|When that hair's out of place,....you know|
that Nicolas Cage face!
Acting wise, Nicolas Cage isn't convincing as the lead. As a father, Cage comes off as one of the most unpleasant fathers to know. The way he addresses younger gentlemen about his daughter depicts him as deranged. As a reformed criminal, Cage doesn't act like a father who has a daughter in trouble. Cage acts more like a man with anger issues. Perhaps this was what he's was trying portray but audiences may not consider shouting matches rage; that's more like immaturity. There were scenes where he depicts more emotions than just grimaces and anger but those too do not seem genuine. They just don't look like tears of pain. Considering that Cage just got back on his feet with praiseworthy performances from films like The Frozen Ground (2013) and Joe (2014), it's disappointing to see these kinds of showings.
However, the supporting cast members are credible and more likable than Cage or the character that he plays. Even actors Aubrey Peeples (from Sharknado (2013)) and Max Fowler give more believable performances than Cage. Danny Glover plays a detective who shares apart of Mr. Maguire's past and tries to steer him in the right path. Rachel Nichols (Scarlett from G.I. Joe: The Rise of Cobra (2009)) plays Mrs. Maguire. Although she's not in the movie frequently throughout, her performance is decent. Playing Paul's old crew is Max Ryan, Michael McGrady and Peter Stormare. All of which have their own quirks and bugs about them that make them different. Pasha D. Lychnikoff as a Russian mob leader is also plausible considering is ethnic background.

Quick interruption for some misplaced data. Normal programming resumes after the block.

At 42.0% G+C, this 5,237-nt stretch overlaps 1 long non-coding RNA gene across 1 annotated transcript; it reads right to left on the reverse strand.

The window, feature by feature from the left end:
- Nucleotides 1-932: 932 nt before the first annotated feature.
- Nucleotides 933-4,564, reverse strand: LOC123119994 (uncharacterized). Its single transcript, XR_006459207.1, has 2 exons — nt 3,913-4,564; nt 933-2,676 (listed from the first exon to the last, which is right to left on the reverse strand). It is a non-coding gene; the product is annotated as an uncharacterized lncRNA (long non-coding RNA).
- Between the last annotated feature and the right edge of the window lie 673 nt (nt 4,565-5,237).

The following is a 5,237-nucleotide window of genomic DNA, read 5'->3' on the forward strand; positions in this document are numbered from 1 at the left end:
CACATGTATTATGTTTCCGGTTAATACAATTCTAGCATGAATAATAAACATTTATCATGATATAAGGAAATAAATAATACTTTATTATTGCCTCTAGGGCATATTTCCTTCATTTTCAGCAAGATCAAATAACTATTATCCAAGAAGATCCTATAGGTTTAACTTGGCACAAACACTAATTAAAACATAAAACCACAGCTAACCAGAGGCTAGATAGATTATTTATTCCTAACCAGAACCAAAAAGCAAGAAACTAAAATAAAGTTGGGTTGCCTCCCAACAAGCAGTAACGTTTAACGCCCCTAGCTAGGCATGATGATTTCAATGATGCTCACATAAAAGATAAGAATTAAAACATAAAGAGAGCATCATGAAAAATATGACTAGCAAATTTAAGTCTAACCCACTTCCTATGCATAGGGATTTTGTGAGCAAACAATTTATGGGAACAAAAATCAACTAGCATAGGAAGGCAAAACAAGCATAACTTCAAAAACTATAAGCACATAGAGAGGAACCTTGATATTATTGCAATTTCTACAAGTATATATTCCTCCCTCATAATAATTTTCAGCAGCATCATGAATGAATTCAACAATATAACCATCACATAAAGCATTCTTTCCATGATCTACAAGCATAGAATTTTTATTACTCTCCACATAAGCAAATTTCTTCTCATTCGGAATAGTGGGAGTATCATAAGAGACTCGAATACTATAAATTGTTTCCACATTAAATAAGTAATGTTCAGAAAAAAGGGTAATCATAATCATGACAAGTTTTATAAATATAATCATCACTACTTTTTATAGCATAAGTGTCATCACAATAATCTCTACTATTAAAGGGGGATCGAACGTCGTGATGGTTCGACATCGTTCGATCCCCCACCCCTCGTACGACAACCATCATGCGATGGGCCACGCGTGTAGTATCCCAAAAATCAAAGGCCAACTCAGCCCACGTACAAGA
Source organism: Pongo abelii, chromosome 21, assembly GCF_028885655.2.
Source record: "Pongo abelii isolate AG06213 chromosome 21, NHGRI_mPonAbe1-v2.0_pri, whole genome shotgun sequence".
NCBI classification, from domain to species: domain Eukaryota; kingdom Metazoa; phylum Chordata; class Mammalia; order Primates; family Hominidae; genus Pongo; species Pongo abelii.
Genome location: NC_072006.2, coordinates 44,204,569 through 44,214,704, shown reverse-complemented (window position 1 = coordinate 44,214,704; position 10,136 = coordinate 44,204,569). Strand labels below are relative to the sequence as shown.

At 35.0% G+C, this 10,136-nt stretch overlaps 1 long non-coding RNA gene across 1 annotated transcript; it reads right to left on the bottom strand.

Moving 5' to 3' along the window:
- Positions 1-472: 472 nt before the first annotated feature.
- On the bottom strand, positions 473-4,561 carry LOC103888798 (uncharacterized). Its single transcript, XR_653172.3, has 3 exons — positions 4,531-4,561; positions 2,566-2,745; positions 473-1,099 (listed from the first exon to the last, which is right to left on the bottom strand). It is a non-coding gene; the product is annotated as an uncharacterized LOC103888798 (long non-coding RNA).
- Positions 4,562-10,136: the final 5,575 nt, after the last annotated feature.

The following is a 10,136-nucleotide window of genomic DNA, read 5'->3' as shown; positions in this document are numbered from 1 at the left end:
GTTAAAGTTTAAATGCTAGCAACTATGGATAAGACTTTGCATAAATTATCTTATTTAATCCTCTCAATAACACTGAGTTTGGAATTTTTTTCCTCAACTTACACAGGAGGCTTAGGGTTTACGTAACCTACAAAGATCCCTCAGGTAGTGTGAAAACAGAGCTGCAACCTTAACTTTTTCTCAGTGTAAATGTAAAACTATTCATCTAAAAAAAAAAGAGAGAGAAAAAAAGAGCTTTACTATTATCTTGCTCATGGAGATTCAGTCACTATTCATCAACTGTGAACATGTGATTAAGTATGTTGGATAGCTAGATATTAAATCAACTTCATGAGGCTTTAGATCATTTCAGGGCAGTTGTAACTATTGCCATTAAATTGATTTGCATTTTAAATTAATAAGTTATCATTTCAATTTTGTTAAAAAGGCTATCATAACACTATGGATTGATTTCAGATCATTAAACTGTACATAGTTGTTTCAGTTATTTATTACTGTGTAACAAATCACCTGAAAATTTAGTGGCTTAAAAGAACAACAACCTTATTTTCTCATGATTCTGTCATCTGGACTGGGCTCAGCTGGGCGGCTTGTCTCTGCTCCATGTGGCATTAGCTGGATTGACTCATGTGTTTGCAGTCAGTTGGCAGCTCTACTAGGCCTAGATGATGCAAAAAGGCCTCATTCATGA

|Pasha D. Lychnikoff|
It's writing is for the most part very predictable except for one or two concepts,...which is what should've been used. Instead, viewers will see bland action, stark music, and Nicolas Cage looking uncomfortable as usual. The special effects seem decent and the supporting cast helps but not by a whole lot.
Points Earned --> 4:10